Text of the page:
photo courtesy of


A jibe, Also spelled "gybe", is turning your rig around and sailing in the other direction by heading downwind. This seems to be the most natural method for turning around.

1. The Core Jibes

In my opinion there are four jibes that make up the core Jibes. Whether you are racing, wave sailing, swell riding, or just slogging, then one of these jibes will be good by you. Start with the general purpose Standard Jibe then learn the Carving Jibe so you can keep the board planing all day long.  In the waves the Snap Jibe will be your friend and when racing use the Step Jibe.

2. Intermediate Jibes

The Intermediate Jibes are mild variations of the core jibes.   Foremost is the functional Laydown Jibe  which not only depowers the sail but also allows you to have good vision because the sail is out of the way.   The Laydown can also be performed by removing the front hand in the  One Handed Laydown Jibe.   Next is the required and ubiquitous Duck Jibe  used by all sailors including Pro Sailors.  The Duck Jibe itself has many variations including  Aerial, and  Backwinded versions.   The  Jump Jibeinstills an aerial theme while the  Ghost Jibe rearranges the foot work.

3. Tricked Jibes

The Tricked jibes are more complicated jibes and involve greater board control, balance, and sail skills.   The easiest to learn is the classic Backwinded Jibe.   I learned the Essex Jibe;a long time ago and this move involves a sail duck followed by a Sail-Body-360. Of course the classic Monkey, Reverse Monkey, and Donkey are all pretty fun when dorking around. Others include the Jibe Pirouette, Jack, and Boomerang.

As far as I know "jibe" is the American spelling, English/Australian is "gybe".


Loading the player ...

Video Play List

  • Backwinded Jibe -   light wind
    Play This Video
    This is a vanilla example performed in light wind and a 100L freestyle board with a 5 meter sail. The ending is the tricky part; the part where you push the clew through the eye of the wind and turn into the other direction. Often, you will be pulled off balance and fall into the water.
    Rider = Royn Bartholdi
  • Jump Jibe -   not enough nose dive error
    Play This Video
    Your 1st Jump Jibe will look something like this. This is not pretty but you can work on getting the nose to dive in the water and the feet on the deck. Be careful because sometime you can ram your shins into the rail of the board orflip the board and hit the fin (a little more dangerous).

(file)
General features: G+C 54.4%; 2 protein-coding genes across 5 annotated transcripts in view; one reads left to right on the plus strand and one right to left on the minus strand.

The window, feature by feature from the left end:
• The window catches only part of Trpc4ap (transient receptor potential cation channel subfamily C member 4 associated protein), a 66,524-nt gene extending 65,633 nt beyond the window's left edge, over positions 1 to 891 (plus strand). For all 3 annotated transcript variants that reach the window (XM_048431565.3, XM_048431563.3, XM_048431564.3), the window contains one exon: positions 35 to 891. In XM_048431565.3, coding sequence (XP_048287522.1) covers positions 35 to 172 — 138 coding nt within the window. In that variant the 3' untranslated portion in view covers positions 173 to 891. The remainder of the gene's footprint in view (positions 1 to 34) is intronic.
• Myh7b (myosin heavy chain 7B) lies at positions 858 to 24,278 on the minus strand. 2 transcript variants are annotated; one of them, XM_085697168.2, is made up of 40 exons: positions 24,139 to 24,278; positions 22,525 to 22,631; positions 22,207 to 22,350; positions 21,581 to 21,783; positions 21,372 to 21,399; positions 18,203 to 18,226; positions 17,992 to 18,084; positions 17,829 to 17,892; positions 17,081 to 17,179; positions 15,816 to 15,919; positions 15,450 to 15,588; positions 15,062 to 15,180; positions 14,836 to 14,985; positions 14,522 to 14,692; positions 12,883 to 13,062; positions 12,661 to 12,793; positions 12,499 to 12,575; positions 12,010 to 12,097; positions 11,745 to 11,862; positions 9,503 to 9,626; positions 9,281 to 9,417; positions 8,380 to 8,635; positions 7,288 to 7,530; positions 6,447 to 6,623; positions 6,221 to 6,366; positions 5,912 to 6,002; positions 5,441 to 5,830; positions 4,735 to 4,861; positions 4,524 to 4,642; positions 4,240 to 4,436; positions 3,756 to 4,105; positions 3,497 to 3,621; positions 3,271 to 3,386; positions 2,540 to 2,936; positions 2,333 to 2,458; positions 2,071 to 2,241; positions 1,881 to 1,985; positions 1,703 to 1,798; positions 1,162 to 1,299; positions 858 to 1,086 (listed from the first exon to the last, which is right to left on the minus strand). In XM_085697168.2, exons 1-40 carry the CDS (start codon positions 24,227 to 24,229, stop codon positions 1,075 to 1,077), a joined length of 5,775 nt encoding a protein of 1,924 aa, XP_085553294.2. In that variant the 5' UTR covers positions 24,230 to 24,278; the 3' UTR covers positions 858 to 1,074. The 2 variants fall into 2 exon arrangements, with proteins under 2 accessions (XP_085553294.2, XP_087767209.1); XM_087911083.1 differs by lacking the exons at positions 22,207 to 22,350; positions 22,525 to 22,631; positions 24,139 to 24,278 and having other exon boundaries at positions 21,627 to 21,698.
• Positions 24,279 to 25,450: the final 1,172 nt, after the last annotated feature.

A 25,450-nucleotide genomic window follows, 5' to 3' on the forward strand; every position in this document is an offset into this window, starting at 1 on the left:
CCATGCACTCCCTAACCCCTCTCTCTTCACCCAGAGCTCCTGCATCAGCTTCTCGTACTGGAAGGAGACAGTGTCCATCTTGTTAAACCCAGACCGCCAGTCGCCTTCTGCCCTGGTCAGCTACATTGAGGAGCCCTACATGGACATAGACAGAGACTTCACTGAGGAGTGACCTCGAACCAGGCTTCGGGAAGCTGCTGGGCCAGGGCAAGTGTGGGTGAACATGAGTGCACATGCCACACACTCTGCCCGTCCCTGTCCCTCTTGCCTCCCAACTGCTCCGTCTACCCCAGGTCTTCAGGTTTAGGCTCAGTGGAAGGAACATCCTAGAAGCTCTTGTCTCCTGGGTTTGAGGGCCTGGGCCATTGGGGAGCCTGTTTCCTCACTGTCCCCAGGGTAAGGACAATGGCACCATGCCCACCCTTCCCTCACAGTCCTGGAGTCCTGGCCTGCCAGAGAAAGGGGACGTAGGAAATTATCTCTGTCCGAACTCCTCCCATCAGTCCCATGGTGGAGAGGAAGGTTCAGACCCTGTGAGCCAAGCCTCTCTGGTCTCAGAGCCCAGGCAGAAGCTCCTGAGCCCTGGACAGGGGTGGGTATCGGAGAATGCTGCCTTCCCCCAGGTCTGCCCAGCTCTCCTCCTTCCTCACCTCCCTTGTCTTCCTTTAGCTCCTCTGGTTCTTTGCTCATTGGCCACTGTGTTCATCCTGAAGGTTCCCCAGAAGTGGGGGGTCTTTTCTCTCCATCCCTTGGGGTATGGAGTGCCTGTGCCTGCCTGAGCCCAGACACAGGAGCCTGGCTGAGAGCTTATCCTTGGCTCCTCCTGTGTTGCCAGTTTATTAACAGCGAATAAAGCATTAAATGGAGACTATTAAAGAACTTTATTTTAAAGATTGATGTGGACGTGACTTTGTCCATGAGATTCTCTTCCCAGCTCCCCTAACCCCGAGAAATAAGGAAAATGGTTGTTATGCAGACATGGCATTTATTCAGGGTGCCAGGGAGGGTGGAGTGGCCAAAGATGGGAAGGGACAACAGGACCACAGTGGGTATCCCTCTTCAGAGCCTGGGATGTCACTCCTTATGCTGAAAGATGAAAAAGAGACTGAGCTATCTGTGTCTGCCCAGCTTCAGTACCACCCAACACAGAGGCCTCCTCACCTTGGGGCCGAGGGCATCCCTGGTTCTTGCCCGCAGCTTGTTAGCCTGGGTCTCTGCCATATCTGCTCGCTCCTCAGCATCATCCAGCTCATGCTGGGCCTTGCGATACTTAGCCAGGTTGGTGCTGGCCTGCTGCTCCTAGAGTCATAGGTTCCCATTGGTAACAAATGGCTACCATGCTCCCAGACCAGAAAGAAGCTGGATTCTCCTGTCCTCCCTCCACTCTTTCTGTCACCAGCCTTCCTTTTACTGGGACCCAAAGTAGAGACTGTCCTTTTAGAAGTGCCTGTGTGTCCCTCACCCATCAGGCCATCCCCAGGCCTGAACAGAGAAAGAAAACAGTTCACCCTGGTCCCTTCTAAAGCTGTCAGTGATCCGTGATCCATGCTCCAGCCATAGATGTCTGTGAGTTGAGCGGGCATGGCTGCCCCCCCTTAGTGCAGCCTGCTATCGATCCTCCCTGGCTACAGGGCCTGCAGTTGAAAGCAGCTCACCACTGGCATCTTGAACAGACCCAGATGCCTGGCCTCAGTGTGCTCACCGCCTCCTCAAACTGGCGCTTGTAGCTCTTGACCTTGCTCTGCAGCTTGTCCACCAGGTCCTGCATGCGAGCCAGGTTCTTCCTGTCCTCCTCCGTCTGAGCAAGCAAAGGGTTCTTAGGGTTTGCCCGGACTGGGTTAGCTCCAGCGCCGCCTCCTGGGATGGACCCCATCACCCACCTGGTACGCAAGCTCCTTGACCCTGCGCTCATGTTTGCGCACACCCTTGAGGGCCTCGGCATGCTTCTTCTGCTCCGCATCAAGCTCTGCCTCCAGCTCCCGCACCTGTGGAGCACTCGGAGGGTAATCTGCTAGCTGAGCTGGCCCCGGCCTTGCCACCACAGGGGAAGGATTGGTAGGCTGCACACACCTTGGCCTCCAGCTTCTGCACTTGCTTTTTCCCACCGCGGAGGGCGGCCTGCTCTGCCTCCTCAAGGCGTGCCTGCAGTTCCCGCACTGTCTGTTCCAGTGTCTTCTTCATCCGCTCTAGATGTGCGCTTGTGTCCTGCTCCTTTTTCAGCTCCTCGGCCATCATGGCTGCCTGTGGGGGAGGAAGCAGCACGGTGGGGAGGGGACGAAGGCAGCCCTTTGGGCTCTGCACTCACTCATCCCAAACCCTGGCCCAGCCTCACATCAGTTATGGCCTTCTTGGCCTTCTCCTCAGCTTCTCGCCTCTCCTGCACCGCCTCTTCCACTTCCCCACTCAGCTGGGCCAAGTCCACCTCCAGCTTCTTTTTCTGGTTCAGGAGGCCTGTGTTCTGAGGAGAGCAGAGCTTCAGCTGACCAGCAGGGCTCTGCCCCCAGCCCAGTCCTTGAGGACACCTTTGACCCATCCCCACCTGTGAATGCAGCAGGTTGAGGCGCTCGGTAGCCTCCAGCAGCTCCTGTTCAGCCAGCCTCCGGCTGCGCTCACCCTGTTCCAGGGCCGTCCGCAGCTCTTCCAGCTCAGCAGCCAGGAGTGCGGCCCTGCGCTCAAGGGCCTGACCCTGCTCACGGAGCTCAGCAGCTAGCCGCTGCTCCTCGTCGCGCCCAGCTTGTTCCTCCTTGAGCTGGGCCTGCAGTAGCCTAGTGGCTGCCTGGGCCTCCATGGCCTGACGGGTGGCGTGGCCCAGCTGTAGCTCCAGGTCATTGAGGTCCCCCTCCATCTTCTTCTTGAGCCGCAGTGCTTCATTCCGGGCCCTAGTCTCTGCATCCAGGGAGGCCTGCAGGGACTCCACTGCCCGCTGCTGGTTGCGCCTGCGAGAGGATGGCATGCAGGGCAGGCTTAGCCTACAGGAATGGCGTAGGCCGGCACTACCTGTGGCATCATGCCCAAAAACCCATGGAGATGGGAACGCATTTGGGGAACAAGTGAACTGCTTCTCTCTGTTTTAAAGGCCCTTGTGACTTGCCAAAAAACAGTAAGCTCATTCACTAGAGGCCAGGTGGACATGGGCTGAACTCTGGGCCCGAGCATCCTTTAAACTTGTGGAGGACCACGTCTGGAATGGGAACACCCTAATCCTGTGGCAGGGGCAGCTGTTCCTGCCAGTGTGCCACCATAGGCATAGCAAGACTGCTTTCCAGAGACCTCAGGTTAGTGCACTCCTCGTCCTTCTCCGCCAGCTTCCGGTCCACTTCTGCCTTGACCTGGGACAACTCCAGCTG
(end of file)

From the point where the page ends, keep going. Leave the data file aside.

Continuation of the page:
Rider = Royn Bartholdi

Move Definitions for Jibes

Standard Jibe: A jibe is turning around and sailing in the other direction by heading downwind so the tail of the board passes through the eye of the wind.  Also spelled "gybe".
Backwinded Duck Jibe: Duck the sail heading across the wind then jibe the board.
Ghost Jibe: A variation of the Duck-Jibe by switching the feet prior to ducking the sail and carving the board heel side.
Carving Jibe: A jibe characterized by staying on a plane throughout the entire turn, hence a carving jibe.
Step Jibe: A step jibe is just a jibe where you change your feet before flipping the sail. The advantage of this jibe is your weight shifts forward as you leave the jibe so you maintain speed.  This skill is essential for racing.
Snap Jibe: A jibe performed by heading upwind and aggressively standing on the tail and whipping the board around using the tail as a pivot point. Sometimes called the Pivot-Jibe or Slam-Jibe.
Jump Jibe: A jibe performed by Jumping the board out of the water, and while midair, rotating it 180 degrees with your feet so it nose dives in the opposite direction with your feet on the deck.
Lay Down Jibe: A jibe performed by laying the sail horizontal to the water allowing the sail to depower while maintaining board speed.  In other words you lay the sail flat while turning.
One Handed Laydown Jibe: A Lay-Down-Jibe performed by taking the front hand off the boom while the sail is horizontal to the water.
Duck Jibe: Performing a standard jibe but ducking under the sail and grabbing the other side of the boom as you pull the clew through the eye of the wind. In other words you are rotating the sail in the opposite direction of a standard jibe.
Aerial Duck Jibe: Jump the board in the air and duck the sail.
Double Duck Jibe: Rotate the sail twice during a jibe.
Clew 1st Duck Jibe: Performing a Duck-Jibe clew first.
Duck Jibe Pirouette: Performing a Duck-Jibe while doing a pirouette in the middle of ducking the sail. Inventor Remko De Weerd
Backwinded Jibe:

Backwinding the sail first by stepping around the mast to the leeward side of the sail and then carving the board downwind into a jibe.  

Monkey Jibe: A classic maneuver performed by executing an early Duck-Jibe followed, seamlessly, by a Sail-Body-360 while maintaining the jibe arc.
Reverse Monkey Jibe: The Monkey-Jibe, except the sail and body rotation are performed in the opposite direction.
Donkey Jibe: A jibe with the sailor stepping around the front of the mast when the board is heading dead down wind avoiding sail rotation.
Jack Jibe: Backwinding the sail on a beam reach then ducking the sail so you exit the jibe clew first.
Pirouette Jibe: A jibe with a body pirouette thrown at the bottom of the jibe arc.
Spanky: A backwinded duck jibe performed while staying in the footstraps. The transition is performed midair after ducking the sail by jumping the board out of the water and spinning the 180 degrees.Inventor Ricardo Compello.